ear so he and I could hear the operator state, “The paramedics are on their
way.” I heard Chuck say in a confused and annoyed voice that he was “pissed
off” because he had just paid in full for his truck. And then the line went dead.
The adrenaline in every cell of my body exploded. My blood pressure shot
through the roof, and for a few moments I had one of the worst headaches of
my life. I stopped my car in a parking lot and rocked back my head to prevent
the blood from pounding through my skull. I called a coworker who was kind
enough to come rescue me from where I sat, franticly disoriented, in a parking
lot. We went to Starbucks, the cure-all for everything from mild annoyance to
the potential death of a loved one, and I finally calmed down. I got to work
and called hospitals. Finally, four hours later, Chuck called me. My darling big
brother was alive and in one piece and he told me proudly that he had lifted
himself out of his totaled truck much to the amazement of the shocked witnesses.
He was very excited about how “studly” he looked pulling himself from
the wreckage—and then we talked.
We had the chance to say all the things you say to someone you thought
you had lost but through the grace of God and a twist of fate, you find you
didn’t. We told each other how we felt about each other. He was my adored big
brother—the person who laughingly called me “The General” and thought my
bossiness was darling. He was the big brother who had saved my life as a baby.
He made me laugh. He annoyed the hell out of me. He was infuriating and
loving and kind and mean and confused and stubborn and magical. He was
just so much. He lived out loud. He was like the ocean. Sometimes terrible and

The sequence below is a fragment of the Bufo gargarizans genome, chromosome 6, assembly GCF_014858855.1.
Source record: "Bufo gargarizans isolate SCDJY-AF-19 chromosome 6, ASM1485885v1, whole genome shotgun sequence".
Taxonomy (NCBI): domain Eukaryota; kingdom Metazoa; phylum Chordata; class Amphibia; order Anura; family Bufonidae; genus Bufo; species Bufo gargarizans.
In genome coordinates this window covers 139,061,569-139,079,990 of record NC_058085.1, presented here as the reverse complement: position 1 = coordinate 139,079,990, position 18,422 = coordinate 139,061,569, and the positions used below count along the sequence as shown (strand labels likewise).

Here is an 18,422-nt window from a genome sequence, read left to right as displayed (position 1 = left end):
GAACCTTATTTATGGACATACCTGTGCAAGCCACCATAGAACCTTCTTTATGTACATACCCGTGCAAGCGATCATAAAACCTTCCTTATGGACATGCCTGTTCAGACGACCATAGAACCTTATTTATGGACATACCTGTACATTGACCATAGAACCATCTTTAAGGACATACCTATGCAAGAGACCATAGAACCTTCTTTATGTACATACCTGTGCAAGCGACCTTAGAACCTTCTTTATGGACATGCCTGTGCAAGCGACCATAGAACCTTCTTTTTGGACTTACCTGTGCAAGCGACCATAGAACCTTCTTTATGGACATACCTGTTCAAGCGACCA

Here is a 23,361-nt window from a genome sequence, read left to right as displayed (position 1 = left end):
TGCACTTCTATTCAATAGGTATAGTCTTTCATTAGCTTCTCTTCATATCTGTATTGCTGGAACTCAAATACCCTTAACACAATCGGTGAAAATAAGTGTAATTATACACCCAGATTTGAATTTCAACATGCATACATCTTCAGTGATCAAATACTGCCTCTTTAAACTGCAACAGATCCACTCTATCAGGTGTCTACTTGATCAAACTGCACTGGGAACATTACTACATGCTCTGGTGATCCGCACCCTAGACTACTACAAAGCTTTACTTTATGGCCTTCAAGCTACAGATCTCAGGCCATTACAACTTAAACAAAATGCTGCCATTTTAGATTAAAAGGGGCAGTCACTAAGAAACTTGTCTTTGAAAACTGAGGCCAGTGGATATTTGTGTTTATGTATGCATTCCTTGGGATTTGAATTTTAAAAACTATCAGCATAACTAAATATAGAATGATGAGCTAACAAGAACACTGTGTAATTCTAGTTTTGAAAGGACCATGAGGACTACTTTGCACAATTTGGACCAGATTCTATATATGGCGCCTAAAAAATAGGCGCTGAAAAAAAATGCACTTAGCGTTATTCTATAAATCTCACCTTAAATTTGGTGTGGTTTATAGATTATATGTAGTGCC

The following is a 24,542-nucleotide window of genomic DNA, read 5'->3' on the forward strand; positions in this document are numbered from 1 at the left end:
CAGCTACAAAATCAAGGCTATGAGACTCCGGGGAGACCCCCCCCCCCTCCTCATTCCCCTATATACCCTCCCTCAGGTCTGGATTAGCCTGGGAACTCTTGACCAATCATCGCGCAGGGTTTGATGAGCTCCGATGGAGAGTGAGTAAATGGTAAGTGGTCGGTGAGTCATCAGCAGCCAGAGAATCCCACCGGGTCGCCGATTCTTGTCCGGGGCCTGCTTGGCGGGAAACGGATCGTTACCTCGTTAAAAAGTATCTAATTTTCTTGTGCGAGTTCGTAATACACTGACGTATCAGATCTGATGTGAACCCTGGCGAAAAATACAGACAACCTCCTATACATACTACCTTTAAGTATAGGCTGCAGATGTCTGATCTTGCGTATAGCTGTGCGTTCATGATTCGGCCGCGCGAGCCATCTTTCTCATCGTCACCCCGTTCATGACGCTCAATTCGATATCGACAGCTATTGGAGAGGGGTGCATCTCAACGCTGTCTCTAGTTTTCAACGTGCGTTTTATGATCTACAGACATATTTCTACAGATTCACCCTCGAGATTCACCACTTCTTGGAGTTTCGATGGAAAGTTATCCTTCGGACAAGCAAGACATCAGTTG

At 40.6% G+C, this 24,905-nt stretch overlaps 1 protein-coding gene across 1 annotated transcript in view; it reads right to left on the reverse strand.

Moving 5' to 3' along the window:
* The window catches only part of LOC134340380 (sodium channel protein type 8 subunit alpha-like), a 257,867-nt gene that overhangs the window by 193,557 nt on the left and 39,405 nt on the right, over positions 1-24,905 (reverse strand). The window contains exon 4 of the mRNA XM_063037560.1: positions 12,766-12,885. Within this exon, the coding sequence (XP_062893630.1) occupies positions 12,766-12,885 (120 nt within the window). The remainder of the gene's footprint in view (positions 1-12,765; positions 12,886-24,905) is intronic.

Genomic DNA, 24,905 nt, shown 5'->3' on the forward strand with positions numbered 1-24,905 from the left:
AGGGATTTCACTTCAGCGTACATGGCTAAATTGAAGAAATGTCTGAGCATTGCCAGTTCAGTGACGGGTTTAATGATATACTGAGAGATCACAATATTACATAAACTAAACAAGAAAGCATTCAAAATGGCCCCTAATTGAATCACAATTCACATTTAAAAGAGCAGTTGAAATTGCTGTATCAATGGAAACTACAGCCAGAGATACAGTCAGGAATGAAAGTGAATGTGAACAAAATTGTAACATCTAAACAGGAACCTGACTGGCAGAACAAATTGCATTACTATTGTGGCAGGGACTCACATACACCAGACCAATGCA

fierce, or wild and free, playful and crazy, calm and beautiful, gentle and nurturing.
He was constantly changing. He had a saying: “You’re not sick, you’re
just changing.” Wise words, and true words too.
He was my first friend.
Once, when I got in trouble for attempting to use my baby teeth to sever
my newborn brother Chad’s toe in a fit of toddler jealousy and rage, I was duly
punished and stood in the corner behind the green chair in our living room,
sadly chastised, but still raging. I remember Chuck coming in and trying to play with me—which my mother prevented because I was currently in exile. I remember that moment decades ago like it was yesterday.
He is intertwined in all my earliest memories. He is part of the tapestry of
my family. The who-I-think-I-am. He is in my blood, my heart, and my soul.
He will never be something I can extract by processing, or coming to terms
with, or anything else.
On August 25, 2008 at 3:25 in the afternoon, on a perfect day in the
ocean at a Southern California beach we both loved, I lost my first friend—forever.
I also lost the only person who ever thought of me as his “little sister.” I
lost the person who named me the endearing and somewhat awkwardly fond
Nothing will ever be the same.
After several years of denial, I eventually got a stone for his grave. In lieu
of the pithy “Your Order is Up” marker we laughed about that long-ago day, I
asked his then-teenage son for a phrase that had meaning to the both of them.
He chose these simple words: “We had a blast!” It’s been almost nine years
now, and even though I have never actually been there to see it—I just can’t
bring myself to—each year I visit the beach at Balboa, where every boy with a
surfboard looks strangely like Chuck, and I can commune with his spirit by the
ocean he loved so well.
This was originally published in the Spring 2018 edition of The Helix.